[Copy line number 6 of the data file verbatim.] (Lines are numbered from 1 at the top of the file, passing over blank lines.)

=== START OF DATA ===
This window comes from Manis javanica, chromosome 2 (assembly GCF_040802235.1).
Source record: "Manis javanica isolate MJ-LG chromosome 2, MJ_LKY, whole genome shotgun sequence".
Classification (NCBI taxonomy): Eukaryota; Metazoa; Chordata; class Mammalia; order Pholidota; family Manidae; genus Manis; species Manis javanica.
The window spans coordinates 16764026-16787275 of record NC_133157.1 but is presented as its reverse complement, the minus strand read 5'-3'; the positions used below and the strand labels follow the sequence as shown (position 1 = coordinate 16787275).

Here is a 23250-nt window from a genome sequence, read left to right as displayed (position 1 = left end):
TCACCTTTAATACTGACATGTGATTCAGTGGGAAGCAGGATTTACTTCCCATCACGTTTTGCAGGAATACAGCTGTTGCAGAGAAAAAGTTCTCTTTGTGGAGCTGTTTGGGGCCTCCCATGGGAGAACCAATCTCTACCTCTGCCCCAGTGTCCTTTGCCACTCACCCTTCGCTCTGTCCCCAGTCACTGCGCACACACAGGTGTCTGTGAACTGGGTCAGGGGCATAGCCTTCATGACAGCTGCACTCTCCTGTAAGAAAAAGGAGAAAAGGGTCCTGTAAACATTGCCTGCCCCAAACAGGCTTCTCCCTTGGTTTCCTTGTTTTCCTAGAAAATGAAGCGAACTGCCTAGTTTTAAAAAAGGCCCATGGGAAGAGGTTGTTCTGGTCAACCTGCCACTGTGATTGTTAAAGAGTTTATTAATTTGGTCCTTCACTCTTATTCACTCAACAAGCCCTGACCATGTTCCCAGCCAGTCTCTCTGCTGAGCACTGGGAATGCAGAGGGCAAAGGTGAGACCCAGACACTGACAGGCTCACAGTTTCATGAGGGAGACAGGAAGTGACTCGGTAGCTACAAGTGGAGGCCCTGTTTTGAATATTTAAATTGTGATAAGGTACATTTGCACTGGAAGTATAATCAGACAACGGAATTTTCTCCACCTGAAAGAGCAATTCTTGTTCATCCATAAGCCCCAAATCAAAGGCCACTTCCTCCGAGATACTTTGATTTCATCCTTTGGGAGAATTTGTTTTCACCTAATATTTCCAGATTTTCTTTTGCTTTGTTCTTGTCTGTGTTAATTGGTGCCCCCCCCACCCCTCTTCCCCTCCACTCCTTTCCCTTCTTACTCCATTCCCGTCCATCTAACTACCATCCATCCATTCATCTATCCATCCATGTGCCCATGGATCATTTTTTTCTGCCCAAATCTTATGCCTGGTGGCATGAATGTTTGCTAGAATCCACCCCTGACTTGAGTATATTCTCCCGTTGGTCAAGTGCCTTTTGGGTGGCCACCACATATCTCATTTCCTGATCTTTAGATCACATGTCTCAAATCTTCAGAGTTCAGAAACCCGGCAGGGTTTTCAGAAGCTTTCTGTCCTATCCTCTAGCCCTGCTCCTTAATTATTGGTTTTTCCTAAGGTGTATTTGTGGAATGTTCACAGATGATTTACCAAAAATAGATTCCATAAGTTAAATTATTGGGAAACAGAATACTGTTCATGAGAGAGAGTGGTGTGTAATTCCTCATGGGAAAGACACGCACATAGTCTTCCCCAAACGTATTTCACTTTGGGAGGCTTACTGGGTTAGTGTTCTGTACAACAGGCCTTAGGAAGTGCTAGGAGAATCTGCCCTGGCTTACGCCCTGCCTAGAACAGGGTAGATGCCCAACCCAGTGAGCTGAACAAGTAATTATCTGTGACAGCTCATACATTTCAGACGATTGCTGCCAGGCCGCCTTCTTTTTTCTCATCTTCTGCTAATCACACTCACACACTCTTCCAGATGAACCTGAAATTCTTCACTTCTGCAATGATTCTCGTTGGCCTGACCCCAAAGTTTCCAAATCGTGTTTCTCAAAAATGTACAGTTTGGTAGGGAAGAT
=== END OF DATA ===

TCACCTTTAATACTGACATGTGATTCAGTGGGAAGCAGGATTTACTTCCCATCACGTTTTGCAGGAATACAGCTGTTGCAGAGAAAAAGTTCTCTTTGTGGAGCTGTTTGGGGCCTCCCATGGGAGAACCAATCTCTACCTCTGCCCCAGTGTCCTTTGCCACTCACCCTTCGCTCTGTCCCCAGTCACTGCGCACACACAGGTGTCTGTGAACTGGGTCAGGGGCATAGCCTTCATGACAGCTGCACTCTCCTGTAAGAAAAAGGAGAAAAGGGTCCTGTAAACATTGCCTGCCCCAAACAGGCTTCTCCCTTGGTTTCCTTGTTTTCCTAGAAAATGAAGCGAACTGCCTAGTTTTAAAAAAGGCCCATGGGAAGAGGTTGTTCTGGTCAACCTGCCACTGTGATTGTTAAAGAGTTTATTAATTTGGTCCTTCACTCTTATTCACTCAACAAGCCCTGACCATGTTCCCAGCCAGTCTCTCTGCTGAGCACTGGGAATGCAGAGGGCAAAGGTGAGACCCAGACACTGACAGGCTCACAGTTTCATGAGGGAGACAGGAAGTGACTCGGTAGCTACAAGTGGAGGCCCTGTTTTGAATATTTAAATTGTGATAAGGTACATTTGCACTGGAAGTATAATCAGACAACGGAATTTTCTCCACCTGAAAGAGCAATTCTTGTTCATCCATAAGCCCCAAATCAAAGGCCACTTCCTCCGAGATACTTTGATTTCATCCTTTGGGAGAATTTGTTTTCACCTAATATTTCCAGATTTTCTTTTGCTTTGTTCTTGTCTGTGTTAATTGGTGCCCCCCCCACCCCTCTTCCCCTCCACTCCTTTCCCTTCTTACTCCATTCCCGTCCATCTAACTACCATCCATCCATTCATCTATCCATCCATGTGCCCATGGATCATTTTTTTCTGCCCAAATCTTATGCCTGGTGGCATGAATGTTTGCTAGAATCCACCCCTGACTTGAGTATATTCTCCCGTTGGTCAAGTGCCTTTTGGGTGGCCACCACATATCTCATTTCCTGATCTTTAGATCACATGTCTCAAATCTTCAGAGTTCAGAAACCCGGCAGGGTTTTCAGAAGCTTTCTGTCCTATCCTCTAGCCCTGCTCCTTAATTATTGGTTTTTCCTAAGGTGTATTTGTGGAATGTTCACAGATGATTTACCAAAAATAGATTCCATAAGTTAAATTATTGGGAAACAGAATACTGTTCATGAGAGAGAGTGGTGTGTAATTCCTCATGGGAAAGACACGCACATAGTCTTCCCCAAACGTATTTCACTTTGGGAGGCTTACTGGGTTAGTGTTCTGTACAACAGGCCTTAGGAAGTGCTAGGAGAATCTGCCCTGGCTTACGCCCTGCCTAGAACAGGGTAGATGCCCAACCCAGTGAGCTGAACAAGTAATTATCTGTGACAGCTCATACATTTCAGACGATTGCTGCCAGGCCGCCTTCTTTTTTCTCATCTTCTGCTAATCACACTCACACACTCTTCCAGATGAACCTGAAATTCTTCACTTCTGCAATGATTCTCGTTGGCCTGACCCCAAAGTTTCCAAATCGTGTTTCTCAAAAATGTACAGTTTGGTAGGGAAGAT